Help Your Trees Survive The Drought

Here is an infographic that was sent to me today by the California Urban Forest Council. It has a lot of great information about how to care for you trees during this season of drought. Even as we choose to change our landscape to be more water efficient, it is imperative that we not neglect our trees!

Drought-infographic (1)

Here is a link to the California Urban Forest council for more information:


Bee and Butterfly Friendly Plants

Bumble bee on pink flower

Bumble bee on pink flower

When choosing new plants to go into your landscape it is important that they not only be drought friendly, but bee friendly as well! Bees are at the cornerstone of our ecosystem as their pollination helps our crops thrive. Unfortunately with so many plants dying, the drought is hitting them the hardest. So we need to do our part to help them out, and there are some really easy and attractive ways to do it.

One website called Buzz About Bees says:

Believe it or not, there are many excellent drought plants out there, that are highly attractive to pollinators. Initially, many people who find themselves with a dry or drought garden, may believe their options will be limited and their gardens will be dull. However, drought landscapes and gardens do not have to be boring – they can be truly inspiring and striking. By combining different textures, forms and colours, the effect created can be visually stunning. Herbs, wildflowers and succulents especially, provide great options for gardeners wanting to attract bees to dry areas.

Succulents, such as sedums are great drought resistant plants. They are able to store water in their fleshy leaves and stems. Their compact heads ooze nectar during the late summer, and are loved by bees and other pollinating insects.

Many herbs can tolerate dry conditions. Try:

Lavender – lavender thrives in gritty, dry soils, and will buzz with bees in the summer.
Origanum, (Marjoram) – the culinary oregano can be enjoyed by both you and the bees!
Sage – both culinary and wild sages are not only good drought plants, they are also good bee plants too.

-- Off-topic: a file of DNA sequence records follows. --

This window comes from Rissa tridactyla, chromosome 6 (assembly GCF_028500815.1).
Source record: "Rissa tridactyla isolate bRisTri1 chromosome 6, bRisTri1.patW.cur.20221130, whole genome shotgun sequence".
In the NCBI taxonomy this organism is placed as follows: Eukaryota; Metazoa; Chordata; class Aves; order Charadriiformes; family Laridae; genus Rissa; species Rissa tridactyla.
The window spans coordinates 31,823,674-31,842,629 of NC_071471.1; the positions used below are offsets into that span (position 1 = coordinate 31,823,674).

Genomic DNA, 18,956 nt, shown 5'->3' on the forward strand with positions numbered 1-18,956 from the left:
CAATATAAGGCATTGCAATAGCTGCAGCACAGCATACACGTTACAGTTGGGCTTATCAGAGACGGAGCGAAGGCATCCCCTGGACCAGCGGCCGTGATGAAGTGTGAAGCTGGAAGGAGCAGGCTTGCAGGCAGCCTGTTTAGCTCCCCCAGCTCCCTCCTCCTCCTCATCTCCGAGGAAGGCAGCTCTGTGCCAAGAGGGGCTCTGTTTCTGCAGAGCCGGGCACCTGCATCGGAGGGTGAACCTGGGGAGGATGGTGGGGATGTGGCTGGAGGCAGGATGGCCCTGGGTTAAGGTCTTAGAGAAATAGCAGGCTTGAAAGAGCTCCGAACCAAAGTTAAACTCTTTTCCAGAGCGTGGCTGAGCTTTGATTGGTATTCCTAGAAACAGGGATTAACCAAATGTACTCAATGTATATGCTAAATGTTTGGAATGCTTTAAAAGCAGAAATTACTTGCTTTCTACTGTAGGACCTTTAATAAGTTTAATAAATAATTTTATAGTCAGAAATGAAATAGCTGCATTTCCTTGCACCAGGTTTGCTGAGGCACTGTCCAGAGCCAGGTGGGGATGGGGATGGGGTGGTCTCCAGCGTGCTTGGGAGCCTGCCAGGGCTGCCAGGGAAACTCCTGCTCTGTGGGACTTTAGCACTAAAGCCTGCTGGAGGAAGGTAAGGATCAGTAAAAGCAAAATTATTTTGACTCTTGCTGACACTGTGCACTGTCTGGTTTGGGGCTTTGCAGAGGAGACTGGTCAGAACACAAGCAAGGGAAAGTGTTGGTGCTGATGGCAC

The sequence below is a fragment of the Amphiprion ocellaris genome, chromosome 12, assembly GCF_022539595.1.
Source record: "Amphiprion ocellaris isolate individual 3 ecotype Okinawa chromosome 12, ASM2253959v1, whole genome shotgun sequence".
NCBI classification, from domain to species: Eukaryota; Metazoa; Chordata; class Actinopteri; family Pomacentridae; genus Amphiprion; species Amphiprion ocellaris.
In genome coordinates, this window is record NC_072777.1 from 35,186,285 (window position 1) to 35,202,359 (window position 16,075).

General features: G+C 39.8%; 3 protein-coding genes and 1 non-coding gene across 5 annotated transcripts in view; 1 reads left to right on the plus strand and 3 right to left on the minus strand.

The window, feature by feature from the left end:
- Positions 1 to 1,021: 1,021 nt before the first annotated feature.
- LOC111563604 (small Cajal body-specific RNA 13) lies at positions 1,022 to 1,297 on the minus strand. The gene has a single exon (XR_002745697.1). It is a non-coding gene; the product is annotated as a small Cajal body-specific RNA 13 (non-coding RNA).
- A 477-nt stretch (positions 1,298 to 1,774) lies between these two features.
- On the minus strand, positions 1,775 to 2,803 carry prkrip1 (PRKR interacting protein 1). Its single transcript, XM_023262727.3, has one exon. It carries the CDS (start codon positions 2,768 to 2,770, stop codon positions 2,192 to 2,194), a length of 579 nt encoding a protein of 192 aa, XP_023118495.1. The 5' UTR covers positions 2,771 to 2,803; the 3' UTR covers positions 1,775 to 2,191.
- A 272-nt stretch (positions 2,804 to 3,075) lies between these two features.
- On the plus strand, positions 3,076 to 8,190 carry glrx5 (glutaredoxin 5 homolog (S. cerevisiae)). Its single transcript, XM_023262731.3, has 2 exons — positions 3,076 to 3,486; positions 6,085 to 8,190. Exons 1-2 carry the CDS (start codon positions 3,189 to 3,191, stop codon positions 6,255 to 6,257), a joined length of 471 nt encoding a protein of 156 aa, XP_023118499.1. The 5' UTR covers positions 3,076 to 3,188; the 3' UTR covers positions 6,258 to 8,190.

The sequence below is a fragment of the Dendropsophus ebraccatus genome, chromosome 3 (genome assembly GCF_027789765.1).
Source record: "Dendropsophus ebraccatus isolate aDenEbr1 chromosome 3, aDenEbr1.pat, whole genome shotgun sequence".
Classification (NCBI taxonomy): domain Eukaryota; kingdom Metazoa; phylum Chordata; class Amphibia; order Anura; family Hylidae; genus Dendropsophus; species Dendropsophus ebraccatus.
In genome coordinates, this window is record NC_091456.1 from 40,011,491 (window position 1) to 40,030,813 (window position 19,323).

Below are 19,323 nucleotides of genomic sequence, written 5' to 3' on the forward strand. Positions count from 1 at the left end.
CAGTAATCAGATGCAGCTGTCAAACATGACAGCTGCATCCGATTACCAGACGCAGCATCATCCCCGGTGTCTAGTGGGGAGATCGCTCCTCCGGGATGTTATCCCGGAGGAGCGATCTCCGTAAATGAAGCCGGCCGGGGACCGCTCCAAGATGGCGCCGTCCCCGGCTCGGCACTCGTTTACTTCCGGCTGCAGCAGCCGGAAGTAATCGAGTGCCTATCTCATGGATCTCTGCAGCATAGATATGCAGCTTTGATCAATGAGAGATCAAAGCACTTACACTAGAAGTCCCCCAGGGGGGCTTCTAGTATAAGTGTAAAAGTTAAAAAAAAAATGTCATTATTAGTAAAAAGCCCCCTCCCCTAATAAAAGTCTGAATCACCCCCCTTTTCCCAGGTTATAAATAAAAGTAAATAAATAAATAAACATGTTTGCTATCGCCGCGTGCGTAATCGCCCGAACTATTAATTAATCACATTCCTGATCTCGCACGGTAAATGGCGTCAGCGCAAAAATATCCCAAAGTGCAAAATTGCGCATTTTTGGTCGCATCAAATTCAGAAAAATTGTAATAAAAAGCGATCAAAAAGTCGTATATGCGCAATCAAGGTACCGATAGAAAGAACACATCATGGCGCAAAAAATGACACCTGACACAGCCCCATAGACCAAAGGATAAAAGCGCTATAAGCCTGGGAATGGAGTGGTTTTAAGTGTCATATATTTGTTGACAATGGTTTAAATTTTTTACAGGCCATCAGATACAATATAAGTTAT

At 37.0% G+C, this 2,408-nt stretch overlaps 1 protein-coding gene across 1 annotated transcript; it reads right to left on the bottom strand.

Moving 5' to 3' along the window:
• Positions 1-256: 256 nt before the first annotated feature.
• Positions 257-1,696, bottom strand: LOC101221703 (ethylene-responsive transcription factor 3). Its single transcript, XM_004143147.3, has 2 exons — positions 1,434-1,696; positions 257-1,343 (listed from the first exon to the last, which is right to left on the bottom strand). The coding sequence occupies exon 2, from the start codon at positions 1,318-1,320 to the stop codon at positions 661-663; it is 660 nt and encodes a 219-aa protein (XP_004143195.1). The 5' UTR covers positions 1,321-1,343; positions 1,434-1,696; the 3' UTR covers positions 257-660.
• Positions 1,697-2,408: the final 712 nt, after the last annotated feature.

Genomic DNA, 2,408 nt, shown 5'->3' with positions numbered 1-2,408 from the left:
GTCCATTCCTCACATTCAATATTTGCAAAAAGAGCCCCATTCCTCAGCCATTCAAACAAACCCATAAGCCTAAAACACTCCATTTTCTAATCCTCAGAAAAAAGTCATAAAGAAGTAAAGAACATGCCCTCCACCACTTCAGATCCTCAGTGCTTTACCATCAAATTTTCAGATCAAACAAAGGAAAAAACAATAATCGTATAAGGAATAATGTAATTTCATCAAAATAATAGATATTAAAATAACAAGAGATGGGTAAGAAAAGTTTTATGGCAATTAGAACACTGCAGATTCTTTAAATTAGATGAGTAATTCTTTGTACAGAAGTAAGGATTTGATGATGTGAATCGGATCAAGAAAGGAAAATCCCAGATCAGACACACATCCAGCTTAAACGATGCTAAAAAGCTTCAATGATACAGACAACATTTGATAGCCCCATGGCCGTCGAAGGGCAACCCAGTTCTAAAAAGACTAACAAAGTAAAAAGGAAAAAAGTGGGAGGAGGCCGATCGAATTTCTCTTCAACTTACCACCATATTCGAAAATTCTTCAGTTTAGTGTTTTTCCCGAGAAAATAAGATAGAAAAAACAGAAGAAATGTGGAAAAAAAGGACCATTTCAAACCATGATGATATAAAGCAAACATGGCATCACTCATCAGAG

Thyme – low-growing thyme can also be grown on a green roof – although it may then be difficult for you to harvest some of it!
Rosemary – will provide valuable food for bees early in the year when other foraging opportunities are scarce.



Many wildflowers are well adapted to tolerate dry conditions, and most prefer nutrient-low soils. Excellent drought plants that attract bees and other pollinators include:

Bird’s foot trefoil
Candy tuft
Bugle (Ajuga)

Here is a website that features more drought-smartplants for bees,  and here is a link to the original article.  So remember our bees as you plan your garden and while you’re at it, butterflies and birds as well.

Taking Care of Trees During the Drought

294927196_d501c5cf97_zWhile “Brown is the New Green” becomes our state motto and more people opt to stop watering their lawns, how are we supposed to continue caring for our trees? Lawns are easily replaceable but trees are an important part of our ecosystem providing wildlife habitats, clean air, shade, food for us and for critters, and therefore need to be protected. So how do we do that without breaking the bank and keeping under water restrictions? Patrice Hanlon of the Mercury News has some great tips:

“Watering efficiently could mean changing overhead irrigation to drip, installing a soaker hose that can be circled around the drip line of the tree or manually watering using a hose at a low trickle, allowing the water to percolate into the soil. When watering, think deep and infrequent. If you aren’t sure, get a soil probe and pull out a soil core. If it’s dry and crumbly, then your tree needs water. Our clay soils, which everyone loves to hate, actually are very good at holding water. According to UC Davis’ California Center for Urban Horticulture, trees need to be irrigated to a depth of 3 feet. Go to for additional information about managing landscapes during drought times.